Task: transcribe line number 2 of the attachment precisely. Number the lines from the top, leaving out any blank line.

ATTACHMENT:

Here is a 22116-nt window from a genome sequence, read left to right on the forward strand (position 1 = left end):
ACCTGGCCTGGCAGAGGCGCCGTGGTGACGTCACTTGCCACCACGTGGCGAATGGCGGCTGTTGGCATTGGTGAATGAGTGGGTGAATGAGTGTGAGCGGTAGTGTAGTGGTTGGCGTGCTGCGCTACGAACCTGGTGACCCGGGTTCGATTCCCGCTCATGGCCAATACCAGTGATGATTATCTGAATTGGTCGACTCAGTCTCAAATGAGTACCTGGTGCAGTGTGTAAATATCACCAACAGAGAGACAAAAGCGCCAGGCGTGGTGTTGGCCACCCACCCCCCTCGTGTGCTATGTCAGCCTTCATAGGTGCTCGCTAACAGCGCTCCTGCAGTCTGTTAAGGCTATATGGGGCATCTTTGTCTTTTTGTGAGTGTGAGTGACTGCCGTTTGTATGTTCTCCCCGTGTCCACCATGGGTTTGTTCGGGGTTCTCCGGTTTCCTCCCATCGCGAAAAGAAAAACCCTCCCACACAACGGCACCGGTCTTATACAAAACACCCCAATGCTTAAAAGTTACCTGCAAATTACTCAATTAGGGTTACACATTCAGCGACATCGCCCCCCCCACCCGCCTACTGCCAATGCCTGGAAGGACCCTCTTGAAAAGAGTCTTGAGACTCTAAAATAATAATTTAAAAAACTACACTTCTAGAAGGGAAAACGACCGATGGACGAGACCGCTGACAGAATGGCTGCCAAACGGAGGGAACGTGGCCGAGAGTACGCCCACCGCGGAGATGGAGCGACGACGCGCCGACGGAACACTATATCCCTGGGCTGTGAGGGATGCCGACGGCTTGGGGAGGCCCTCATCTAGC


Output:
ACCTGGCCTGGCAGAGGCGCCGTGGTGACGTCACTTGCCACCACGTGGCGAATGGCGGCTGTTGGCATTGGTGAATGAGTGGGTGAATGAGTGTGAGCGGTAGTGTAGTGGTTGGCGTGCTGCGCTACGAACCTGGTGACCCGGGTTCGATTCCCGCTCATGGCCAATACCAGTGATGATTATCTGAATTGGTCGACTCAGTCTCAAATGAGTACCTGGTGCAGTGTGTAAATATCACCAACAGAGAGACAAAAGCGCCAGGCGTGGTGTTGGCCACCCACCCCCCTCGTGTGCTATGTCAGCCTTCATAGGTGCTCGCTAACAGCGCTCCTGCAGTCTGTTAAGGCTATATGGGGCATCTTTGTCTTTTTGTGAGTGTGAGTGACTGCCGTTTGTATGTTCTCCCCGTGTCCACCATGGGTTTGTTCGGGGTTCTCCGGTTTCCTCCCATCGCGAAAAGAAAAACCCTCCCACACAACGGCACCGGTCTTATACAAAACACCCCAATGCTTAAAAGTTACCTGCAAATTACTCAATTAGGGTTACACATTCAGCGACATCGCCCCCCCCACCCGCCTACTGCCAATGCCTGGAAGGACCCTCTTGAAAAGAGTCTTGAGACTCTAAAATAATAATTTAAAAAACTACACTTCTAGAAGGGAAAACGACCGATGGACGAGACCGCTGACAGAATGGCTGCCAAACGGAGGGAACGTGGCCGAGAGTACGCCCACCGCGGAGATGGAGCGACGACGCGCCGACGGAACACTATATCCCTGGGCTGTGAGGGATGCCGACGGCTTGGGGAGGCCCTCATCTAGC